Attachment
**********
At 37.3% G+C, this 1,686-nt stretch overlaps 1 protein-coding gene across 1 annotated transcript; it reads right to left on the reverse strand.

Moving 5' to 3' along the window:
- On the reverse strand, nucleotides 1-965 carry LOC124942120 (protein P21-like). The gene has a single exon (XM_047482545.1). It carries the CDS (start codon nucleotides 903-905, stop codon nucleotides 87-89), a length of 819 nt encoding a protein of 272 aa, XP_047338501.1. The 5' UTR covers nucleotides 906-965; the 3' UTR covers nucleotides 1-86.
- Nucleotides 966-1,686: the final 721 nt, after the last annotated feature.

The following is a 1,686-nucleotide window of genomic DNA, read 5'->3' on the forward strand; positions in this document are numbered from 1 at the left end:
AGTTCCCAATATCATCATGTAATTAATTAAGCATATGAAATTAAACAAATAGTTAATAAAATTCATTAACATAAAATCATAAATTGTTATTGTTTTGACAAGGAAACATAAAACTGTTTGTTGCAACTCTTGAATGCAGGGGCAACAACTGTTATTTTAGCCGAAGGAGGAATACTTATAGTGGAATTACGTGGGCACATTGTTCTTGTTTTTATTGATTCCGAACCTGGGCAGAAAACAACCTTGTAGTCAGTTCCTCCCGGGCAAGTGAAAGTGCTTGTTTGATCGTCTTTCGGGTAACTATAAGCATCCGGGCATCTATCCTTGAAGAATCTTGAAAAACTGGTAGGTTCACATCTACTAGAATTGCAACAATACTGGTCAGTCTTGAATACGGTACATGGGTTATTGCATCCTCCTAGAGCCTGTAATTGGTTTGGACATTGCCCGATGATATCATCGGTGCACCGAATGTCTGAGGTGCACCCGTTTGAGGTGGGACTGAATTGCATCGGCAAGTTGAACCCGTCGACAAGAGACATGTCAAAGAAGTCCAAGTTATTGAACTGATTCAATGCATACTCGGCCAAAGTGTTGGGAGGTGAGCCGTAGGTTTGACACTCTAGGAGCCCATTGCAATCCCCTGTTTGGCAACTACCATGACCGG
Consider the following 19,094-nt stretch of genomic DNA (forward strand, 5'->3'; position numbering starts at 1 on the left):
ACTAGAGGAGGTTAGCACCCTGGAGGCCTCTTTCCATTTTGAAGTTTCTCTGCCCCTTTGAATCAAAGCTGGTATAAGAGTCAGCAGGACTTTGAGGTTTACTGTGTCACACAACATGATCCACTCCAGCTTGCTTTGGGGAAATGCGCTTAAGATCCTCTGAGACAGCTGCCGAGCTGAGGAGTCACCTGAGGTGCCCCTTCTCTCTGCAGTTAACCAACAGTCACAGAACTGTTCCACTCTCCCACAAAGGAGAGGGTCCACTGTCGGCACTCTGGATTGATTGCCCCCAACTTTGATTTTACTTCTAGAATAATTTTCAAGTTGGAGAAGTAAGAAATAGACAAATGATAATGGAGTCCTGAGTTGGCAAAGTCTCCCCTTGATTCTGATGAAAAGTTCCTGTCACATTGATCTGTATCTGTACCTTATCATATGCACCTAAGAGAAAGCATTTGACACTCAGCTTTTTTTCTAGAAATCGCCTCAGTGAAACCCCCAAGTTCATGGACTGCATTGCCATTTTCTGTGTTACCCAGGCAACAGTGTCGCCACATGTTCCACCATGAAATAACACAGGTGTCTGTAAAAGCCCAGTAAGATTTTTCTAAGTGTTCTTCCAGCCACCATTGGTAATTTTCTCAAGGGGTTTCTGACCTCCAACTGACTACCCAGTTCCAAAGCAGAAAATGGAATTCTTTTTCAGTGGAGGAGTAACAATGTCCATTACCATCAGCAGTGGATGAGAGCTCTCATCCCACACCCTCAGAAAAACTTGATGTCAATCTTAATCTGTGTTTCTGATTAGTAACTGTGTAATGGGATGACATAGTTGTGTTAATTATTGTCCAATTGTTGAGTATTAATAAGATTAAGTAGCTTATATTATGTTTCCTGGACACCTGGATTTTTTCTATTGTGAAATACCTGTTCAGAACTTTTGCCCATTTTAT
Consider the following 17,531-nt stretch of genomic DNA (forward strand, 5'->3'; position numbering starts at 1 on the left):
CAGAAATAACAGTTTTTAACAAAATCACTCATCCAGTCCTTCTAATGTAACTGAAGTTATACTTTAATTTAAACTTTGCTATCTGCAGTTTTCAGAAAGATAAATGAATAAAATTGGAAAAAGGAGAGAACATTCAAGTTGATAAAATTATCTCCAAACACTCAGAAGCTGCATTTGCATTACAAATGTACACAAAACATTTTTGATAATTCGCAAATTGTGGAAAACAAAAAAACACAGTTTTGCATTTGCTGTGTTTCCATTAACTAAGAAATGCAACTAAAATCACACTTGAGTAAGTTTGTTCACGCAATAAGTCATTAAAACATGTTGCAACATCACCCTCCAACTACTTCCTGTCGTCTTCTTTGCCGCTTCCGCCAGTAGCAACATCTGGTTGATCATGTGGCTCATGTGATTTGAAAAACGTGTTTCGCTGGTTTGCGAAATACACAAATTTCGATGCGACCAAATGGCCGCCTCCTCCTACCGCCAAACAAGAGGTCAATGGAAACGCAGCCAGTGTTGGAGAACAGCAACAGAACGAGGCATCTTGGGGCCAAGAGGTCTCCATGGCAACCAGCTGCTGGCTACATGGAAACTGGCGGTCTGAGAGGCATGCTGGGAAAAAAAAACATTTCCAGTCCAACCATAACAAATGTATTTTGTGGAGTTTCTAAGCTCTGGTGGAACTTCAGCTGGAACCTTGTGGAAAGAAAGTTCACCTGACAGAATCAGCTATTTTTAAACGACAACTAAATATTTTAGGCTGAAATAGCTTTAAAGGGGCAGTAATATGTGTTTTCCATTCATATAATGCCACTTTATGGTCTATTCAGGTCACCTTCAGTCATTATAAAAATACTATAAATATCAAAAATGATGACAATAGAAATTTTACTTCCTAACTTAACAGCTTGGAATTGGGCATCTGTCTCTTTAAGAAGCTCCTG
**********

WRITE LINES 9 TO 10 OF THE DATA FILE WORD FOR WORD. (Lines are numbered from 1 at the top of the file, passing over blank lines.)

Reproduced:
Consider the following 17,531-nt stretch of genomic DNA (forward strand, 5'->3'; position numbering starts at 1 on the left):
CAGAAATAACAGTTTTTAACAAAATCACTCATCCAGTCCTTCTAATGTAACTGAAGTTATACTTTAATTTAAACTTTGCTATCTGCAGTTTTCAGAAAGATAAATGAATAAAATTGGAAAAAGGAGAGAACATTCAAGTTGATAAAATTATCTCCAAACACTCAGAAGCTGCATTTGCATTACAAATGTACACAAAACATTTTTGATAATTCGCAAATTGTGGAAAACAAAAAAACACAGTTTTGCATTTGCTGTGTTTCCATTAACTAAGAAATGCAACTAAAATCACACTTGAGTAAGTTTGTTCACGCAATAAGTCATTAAAACATGTTGCAACATCACCCTCCAACTACTTCCTGTCGTCTTCTTTGCCGCTTCCGCCAGTAGCAACATCTGGTTGATCATGTGGCTCATGTGATTTGAAAAACGTGTTTCGCTGGTTTGCGAAATACACAAATTTCGATGCGACCAAATGGCCGCCTCCTCCTACCGCCAAACAAGAGGTCAATGGAAACGCAGCCAGTGTTGGAGAACAGCAACAGAACGAGGCATCTTGGGGCCAAGAGGTCTCCATGGCAACCAGCTGCTGGCTACATGGAAACTGGCGGTCTGAGAGGCATGCTGGGAAAAAAAAACATTTCCAGTCCAACCATAACAAATGTATTTTGTGGAGTTTCTAAGCTCTGGTGGAACTTCAGCTGGAACCTTGTGGAAAGAAAGTTCACCTGACAGAATCAGCTATTTTTAAACGACAACTAAATATTTTAGGCTGAAATAGCTTTAAAGGGGCAGTAATATGTGTTTTCCATTCATATAATGCCACTTTATGGTCTATTCAGGTCACCTTCAGTCATTATAAAAATACTATAAATATCAAAAATGATGACAATAGAAATTTTACTTCCTAACTTAACAGCTTGGAATTGGGCATCTGTCTCTTTAAGAAGCTCCTG